Things are different in the deep, rural South. One example, and there are certainly plenty more, is that Sunday is the biggest party night in many of the little slapdash clubs where the blues is performed. Those evenings, when the booze runs like water and the musicians play as if that were the only way to put out a fire licking at the seats of their pants, are the week’s last explosion of liberty for the patrons. Most of them are poor African-Americans, and come Monday morning they’ll be tying into five or six long, hard days of tending fields in the sun, gutting thousands of pounds of farmed catfish, inhaling fibers in a cotton gin, or doing some other back- and spirit-breaking job.
On many Sundays, it’s singer/guitarist Willie King’s job to provide their temporary elevation. And on many Sundays, he can be found fulfilling his duties at a little northwest Alabama joint near his home called Bettie Jean’s. But the music, or at least the words you’ll hear spilling through the cracks in Bettie Jean’s walls, are unlike almost anything else you’ll hear from Alabama to the Mississippi Hills and the Delta and up through the Piedmont. In a warm voice that sounds caked with decades of smoke and phlegm — a true voice of experience — King sings real freedom songs. His most pointed numbers are about social injustice and the struggle for racial unity, and they’re backed by his 40 years of community work and civil-rights activism. And by his easy musical sensibility, which is captured in all its rough perfection on his recent Living in a New World (Rooster Blues), where he’s supported by his usual Sunday-night crew, the Liberators.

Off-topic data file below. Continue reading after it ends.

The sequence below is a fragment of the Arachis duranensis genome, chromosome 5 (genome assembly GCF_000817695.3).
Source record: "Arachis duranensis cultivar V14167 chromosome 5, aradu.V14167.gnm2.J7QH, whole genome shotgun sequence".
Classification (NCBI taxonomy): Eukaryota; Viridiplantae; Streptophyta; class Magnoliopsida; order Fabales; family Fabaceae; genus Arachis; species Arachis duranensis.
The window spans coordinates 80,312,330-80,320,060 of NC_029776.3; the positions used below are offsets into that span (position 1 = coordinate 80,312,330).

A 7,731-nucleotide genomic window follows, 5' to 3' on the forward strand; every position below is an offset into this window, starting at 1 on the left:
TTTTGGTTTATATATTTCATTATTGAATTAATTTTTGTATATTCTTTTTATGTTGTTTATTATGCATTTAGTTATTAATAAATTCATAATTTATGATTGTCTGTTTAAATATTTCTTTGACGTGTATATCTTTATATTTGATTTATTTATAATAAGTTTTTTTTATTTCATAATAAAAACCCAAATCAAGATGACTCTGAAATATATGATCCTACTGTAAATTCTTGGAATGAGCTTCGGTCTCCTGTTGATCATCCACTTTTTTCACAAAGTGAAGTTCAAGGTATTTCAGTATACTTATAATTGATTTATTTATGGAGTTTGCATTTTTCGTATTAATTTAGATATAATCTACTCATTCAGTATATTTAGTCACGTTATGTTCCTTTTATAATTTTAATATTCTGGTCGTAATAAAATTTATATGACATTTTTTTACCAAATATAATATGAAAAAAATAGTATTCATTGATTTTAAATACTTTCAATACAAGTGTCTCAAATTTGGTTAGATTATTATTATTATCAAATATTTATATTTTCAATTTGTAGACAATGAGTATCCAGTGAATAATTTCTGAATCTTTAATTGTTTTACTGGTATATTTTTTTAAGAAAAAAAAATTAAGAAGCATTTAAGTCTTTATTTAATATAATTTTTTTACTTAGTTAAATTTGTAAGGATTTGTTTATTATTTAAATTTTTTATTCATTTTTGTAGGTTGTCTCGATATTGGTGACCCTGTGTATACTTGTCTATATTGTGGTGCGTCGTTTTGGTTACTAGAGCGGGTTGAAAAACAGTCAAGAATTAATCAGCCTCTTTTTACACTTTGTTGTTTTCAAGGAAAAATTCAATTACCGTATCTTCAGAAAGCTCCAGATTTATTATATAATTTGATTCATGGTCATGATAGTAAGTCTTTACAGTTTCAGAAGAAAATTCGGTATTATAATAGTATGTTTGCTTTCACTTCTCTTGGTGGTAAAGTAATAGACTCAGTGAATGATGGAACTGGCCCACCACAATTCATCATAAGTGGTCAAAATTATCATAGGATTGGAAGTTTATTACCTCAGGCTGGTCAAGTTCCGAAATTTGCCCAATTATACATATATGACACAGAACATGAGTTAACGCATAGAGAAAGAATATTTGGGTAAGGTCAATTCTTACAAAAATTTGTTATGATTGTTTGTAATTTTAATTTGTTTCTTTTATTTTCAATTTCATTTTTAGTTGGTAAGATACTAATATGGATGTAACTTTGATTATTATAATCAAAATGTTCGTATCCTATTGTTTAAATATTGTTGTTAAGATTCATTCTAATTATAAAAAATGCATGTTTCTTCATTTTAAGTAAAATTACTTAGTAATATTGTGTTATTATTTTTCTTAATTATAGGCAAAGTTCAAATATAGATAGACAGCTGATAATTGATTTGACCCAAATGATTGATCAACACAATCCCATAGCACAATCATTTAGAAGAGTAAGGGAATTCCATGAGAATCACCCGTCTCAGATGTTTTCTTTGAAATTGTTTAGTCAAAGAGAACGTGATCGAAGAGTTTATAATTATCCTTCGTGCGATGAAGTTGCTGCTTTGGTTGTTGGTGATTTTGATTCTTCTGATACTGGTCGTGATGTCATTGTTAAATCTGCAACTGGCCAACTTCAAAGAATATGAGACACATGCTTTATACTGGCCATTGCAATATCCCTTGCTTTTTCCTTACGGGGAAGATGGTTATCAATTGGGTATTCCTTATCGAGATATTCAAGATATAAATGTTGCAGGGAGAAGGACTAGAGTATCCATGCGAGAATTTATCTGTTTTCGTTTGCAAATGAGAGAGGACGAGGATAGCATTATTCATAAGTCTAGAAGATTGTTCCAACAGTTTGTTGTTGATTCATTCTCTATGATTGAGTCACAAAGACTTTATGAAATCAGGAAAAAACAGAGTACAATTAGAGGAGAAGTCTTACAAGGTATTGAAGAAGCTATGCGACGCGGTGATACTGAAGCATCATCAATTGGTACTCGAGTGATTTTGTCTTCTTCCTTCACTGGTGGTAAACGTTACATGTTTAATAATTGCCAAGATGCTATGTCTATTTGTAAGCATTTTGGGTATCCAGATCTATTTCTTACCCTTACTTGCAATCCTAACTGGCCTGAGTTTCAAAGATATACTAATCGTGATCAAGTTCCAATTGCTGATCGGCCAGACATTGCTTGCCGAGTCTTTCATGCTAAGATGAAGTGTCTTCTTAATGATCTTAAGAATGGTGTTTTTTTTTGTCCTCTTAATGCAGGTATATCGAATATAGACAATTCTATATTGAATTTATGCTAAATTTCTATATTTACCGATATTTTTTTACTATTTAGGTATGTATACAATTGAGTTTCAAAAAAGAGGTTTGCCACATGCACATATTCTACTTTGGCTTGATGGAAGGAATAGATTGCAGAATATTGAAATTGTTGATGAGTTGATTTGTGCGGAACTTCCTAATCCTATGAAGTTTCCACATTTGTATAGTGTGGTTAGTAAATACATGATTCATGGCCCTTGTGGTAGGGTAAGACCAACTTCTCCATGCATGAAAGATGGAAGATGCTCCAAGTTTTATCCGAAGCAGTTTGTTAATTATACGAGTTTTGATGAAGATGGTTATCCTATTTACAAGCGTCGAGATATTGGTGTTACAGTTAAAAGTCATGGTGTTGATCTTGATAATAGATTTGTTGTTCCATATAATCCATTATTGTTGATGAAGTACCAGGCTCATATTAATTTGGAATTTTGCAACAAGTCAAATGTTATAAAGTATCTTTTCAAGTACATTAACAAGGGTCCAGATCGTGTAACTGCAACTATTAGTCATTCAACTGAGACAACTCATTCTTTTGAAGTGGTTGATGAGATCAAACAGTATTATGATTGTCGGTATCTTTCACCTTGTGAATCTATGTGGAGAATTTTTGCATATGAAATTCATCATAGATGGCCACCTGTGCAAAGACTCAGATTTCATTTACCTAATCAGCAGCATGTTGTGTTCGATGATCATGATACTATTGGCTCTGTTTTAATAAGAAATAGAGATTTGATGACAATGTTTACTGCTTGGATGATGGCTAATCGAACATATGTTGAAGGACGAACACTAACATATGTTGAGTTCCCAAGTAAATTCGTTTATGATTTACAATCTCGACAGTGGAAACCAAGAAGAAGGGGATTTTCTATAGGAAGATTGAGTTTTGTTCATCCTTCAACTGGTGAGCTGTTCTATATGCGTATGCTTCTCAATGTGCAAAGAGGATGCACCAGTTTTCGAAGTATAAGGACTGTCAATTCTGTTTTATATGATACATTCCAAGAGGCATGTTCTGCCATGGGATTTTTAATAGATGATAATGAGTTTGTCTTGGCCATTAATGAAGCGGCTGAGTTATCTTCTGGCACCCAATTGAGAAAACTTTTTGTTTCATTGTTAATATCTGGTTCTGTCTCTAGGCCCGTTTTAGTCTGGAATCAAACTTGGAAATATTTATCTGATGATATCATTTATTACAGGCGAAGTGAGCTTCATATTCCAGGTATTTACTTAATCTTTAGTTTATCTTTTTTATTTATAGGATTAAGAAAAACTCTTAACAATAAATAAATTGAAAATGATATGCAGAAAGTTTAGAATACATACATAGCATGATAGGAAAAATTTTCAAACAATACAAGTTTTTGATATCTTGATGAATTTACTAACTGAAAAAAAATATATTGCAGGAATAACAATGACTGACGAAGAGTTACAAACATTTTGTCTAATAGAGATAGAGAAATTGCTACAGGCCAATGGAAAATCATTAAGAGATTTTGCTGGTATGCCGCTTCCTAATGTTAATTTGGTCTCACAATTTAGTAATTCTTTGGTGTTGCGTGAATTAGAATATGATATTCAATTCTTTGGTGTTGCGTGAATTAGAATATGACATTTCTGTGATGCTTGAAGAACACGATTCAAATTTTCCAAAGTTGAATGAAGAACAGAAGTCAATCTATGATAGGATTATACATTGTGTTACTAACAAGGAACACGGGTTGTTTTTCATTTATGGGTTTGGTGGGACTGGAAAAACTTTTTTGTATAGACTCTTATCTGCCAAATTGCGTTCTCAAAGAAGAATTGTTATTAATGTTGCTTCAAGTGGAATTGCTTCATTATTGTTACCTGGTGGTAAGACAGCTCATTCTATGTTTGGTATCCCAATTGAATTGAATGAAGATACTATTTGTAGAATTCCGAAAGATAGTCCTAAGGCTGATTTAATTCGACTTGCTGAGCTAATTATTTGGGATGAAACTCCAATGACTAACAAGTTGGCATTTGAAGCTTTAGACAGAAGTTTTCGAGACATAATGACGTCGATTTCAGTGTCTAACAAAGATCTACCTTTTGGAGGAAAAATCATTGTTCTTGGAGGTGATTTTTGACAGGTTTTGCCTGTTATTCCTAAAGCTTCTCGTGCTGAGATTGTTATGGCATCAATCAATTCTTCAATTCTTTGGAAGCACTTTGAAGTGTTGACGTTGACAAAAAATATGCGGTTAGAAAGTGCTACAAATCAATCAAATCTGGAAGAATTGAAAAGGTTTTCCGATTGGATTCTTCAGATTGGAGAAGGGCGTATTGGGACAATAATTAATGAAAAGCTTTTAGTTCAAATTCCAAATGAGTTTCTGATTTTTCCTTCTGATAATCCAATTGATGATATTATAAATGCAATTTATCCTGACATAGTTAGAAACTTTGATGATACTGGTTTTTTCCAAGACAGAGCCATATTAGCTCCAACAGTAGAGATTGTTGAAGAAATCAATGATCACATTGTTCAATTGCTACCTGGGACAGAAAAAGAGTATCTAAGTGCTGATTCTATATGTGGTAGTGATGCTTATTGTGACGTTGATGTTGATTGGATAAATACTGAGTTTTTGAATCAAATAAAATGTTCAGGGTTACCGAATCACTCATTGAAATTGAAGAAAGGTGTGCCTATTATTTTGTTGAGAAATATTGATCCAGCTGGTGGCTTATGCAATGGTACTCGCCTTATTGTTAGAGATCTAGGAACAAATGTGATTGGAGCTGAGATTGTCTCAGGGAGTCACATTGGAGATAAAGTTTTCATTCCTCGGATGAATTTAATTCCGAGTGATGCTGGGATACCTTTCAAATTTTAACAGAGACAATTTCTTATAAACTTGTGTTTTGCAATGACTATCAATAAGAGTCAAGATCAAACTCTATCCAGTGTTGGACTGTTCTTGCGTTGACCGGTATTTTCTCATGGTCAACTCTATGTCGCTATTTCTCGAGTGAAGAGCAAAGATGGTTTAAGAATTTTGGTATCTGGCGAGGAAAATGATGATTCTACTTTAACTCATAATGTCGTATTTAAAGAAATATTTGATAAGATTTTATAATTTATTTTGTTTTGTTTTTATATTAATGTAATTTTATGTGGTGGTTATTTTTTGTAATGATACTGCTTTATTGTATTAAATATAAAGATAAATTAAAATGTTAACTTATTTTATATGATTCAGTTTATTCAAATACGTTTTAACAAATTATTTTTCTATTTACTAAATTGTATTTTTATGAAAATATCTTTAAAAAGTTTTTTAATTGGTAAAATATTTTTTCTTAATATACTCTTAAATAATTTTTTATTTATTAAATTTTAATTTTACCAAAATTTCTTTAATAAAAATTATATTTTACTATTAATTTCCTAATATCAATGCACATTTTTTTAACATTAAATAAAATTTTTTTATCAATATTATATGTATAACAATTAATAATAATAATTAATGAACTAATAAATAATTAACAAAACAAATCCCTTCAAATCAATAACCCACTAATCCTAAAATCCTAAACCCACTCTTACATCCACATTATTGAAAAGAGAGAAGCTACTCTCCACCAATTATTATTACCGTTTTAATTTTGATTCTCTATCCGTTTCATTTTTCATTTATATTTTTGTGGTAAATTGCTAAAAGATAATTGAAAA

King, who plays the House of Blues in Harvard Square this Monday, has a knack for plucking raw tones and pushing sweetly upswept notes out of his Stratocaster guitar. And for building simple one-chord and 12-bar frames for complex issues. Not that he’s always heavy. After all, his job is to inject some helium into his regular listeners’ lives. In the service of which he’s got tunes like the blasting romp "The Stomper," an ode to a lead-footed regular at Bettie Jean’s, and "You So Evil," a growling tribute to Howlin’ Wolf. Even as he begs "Will you please hear my call/America, let’s come together" in "America," the groove slinks around the dance floor and gets goosed by a sugary six-string solo that fades into a symbolic coupling with a funky sax line. But the meat of the matter is numbers like "Terrorized," where, in the voice of a weary country preacher, he sings, "Talk about terror/Peoples I been terrorized all my days. . . . You took my name and you know you left me in chains/Wouldn’t let me go to school/And you know I couldn’t read or write. . . . They gave me the news/And they called me a fool. . . . You know they come around and hung me/Hung me from the tallest oak tree/And you talk about terror?/I been terrorized all my days." All the time, his guitar softly and delicately weeps along.
"I started writing on ‘Terrorized’ after 9/11," he explains over the phone from his home. "We sorry it happened, I sure am, but afterwards when everybody up there in the government was talking about bein’ terrorized and terrorism, I thought about the plantation days — how we were terrorized on the plantations. You know, we had to go through hell. Our people had nothing. We had to suffer and work hard for no money. You couldn’t hardly get no food to eat. I thought, ‘Well, this is also being terrorized,’ and it doesn’t seem like too many people had feelings for you then. If you were African-American, they didn’t classify you as human."
King, who was born in Prairie Point, Mississippi, in 1943, has been involved in fundraising for literacy and health-care initiatives, and he’s been agitating for voters’ rights and against segregation since the Martin Luther King era. "When people got together and decided they weren’t goin’ to take it no more, I needed to be part of that. My dream is for people of all kinds to come together in America and all over this world. I need to fight for that. I was born, man, to be a fighter in the blues, because that’s what the blues musician is supposed to be. The music came out of a people who was terrorized and oppressed. It was God’s gift to a people who was catchin’ pure hell. And it might be a long time before the music gets the job done, but while you’re waitin’, it just kind of ease your misery."
Willie King & the Liberators play the House of Blues this Monday, September 16, with local opener Sam Hooper. Call (617) 491-BLUE.